Hinamatsuri Doll Festival (Girl’s Day), c. 1940.

1940sAmusements & RecreationsArts & Culture
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Girl's Day (Doll Festival), c. 1920.

Girl’s Day (March 3) doll display, c. 1920. Inset is of a Boy’s Day (May 5) doll on display.

“There is no festival given in Japan that brings more joy to the hearts of little Japanese girls than the Girls’ Doll Festival, Hinamatsuri, for this time their very own.

“The festival is celebrated each March 3rd and is held according to a set form and the ceremonial arrangement of miniature dolls. During this day little maids brightly clad in holiday kimonos and wearing shining red lacquer geta on their tiny feet animate the streets of every city and village in Japan. Even the tiniest toddler wears a gay patterned kimono, bright undergarments showing their red borders here and there, and obi shot with gold threads.

“… This festival, which contributes so much happiness to little girls during its brief season, is capable of many lines of evolution, especially in those that lead toward patriotic ideals and toward the development of ethical culture and moral character. It also symbolizes paternalism in its highest conception. In the higher, or nationalistic sense, it represents a loving appreciation of the thoughtful care given by the Emperor to his ‘children’; in the lesser conception it embraces the family as a unit. Into this loyalty is born the protective instinct of the ant who works and toils unto the end fo the good of all, without thought for individual existence.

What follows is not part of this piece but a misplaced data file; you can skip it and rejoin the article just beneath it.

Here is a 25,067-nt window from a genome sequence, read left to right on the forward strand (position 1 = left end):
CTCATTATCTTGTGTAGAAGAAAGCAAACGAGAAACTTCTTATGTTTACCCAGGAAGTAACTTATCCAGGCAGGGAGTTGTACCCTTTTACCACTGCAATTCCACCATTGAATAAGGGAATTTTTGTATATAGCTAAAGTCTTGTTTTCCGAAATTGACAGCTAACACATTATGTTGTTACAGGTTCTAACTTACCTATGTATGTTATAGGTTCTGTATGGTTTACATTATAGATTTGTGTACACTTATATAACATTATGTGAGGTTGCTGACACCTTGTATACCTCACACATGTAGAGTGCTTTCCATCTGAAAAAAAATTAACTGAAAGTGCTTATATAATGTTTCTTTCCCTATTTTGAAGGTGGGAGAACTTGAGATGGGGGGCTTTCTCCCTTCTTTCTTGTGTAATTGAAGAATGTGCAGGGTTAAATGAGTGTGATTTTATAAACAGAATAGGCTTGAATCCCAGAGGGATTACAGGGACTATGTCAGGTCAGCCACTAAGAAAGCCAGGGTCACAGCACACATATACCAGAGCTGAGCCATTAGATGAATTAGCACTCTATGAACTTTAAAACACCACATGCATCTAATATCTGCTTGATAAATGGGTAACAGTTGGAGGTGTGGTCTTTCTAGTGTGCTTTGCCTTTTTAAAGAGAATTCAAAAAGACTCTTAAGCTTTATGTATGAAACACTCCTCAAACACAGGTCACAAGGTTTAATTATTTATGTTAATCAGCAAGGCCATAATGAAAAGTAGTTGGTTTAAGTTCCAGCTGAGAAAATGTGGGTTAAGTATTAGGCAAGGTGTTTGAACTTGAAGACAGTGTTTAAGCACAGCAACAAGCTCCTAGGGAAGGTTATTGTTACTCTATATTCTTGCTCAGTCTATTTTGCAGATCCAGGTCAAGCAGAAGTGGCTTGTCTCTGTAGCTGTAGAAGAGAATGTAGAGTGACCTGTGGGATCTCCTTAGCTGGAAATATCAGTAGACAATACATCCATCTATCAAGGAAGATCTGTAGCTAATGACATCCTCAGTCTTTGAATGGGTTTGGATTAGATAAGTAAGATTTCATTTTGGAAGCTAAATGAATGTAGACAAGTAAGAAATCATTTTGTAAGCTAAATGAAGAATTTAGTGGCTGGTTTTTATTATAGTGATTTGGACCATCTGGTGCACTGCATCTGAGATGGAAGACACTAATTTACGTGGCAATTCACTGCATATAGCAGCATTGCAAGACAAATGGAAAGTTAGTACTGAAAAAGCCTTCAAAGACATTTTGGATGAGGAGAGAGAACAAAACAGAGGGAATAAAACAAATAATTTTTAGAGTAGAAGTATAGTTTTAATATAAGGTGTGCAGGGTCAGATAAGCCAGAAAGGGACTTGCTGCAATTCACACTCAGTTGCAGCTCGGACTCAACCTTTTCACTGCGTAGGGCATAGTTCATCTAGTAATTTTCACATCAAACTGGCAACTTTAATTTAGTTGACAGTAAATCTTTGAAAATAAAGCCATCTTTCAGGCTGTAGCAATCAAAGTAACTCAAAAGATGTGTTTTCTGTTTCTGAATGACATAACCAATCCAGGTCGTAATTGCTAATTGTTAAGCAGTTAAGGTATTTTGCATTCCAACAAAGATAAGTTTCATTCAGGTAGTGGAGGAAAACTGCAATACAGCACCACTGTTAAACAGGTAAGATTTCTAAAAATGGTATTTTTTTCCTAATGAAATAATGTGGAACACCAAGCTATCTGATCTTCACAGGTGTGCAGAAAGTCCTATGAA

Doll Festival, c. 1940.

Hinamatsuri, Doll Festival, c. 1940.

“Nothing in this wide world can be sweeter or more enchanting than a little Japanese girl, brightly dressed in kimono and sash, acting as hostess at a dolls’ festival, receiving calls from little friends and schoolmates, and entertaining the older members of the family together with their friends.

“Festival dolls are always arranged in set ceremonial form in rows, on tiers or shelves, raised like a dais and covered with bright red cloth. Dolls representing the Emperor and Empress are dressed in elaborate ancient costumes of the finest workmanship, as are the court ladies and the court musicians. Their arrangement is called the ‘palace arrangement’ and is more elaborate and elegant than the other ones, which have a more democratic placement and environment.

“… Many of the dolls displayed during the Girls’ Doll Festival have been handed down from generation to generation, priceless heirlooms of the family … When the festival comes to a close, the tiers of dolls and their accessories are carefully packed away, to remain untouched until the following March, a year hence, when they will remerge from their long hiding place as fresh and as bright as if newly purchased.

The Happy Hina Matsuri: Japan’s Festival of Dolls, by Charlotte Lehnhausen, Japan: Overseas Travel Magazine, February 1930.

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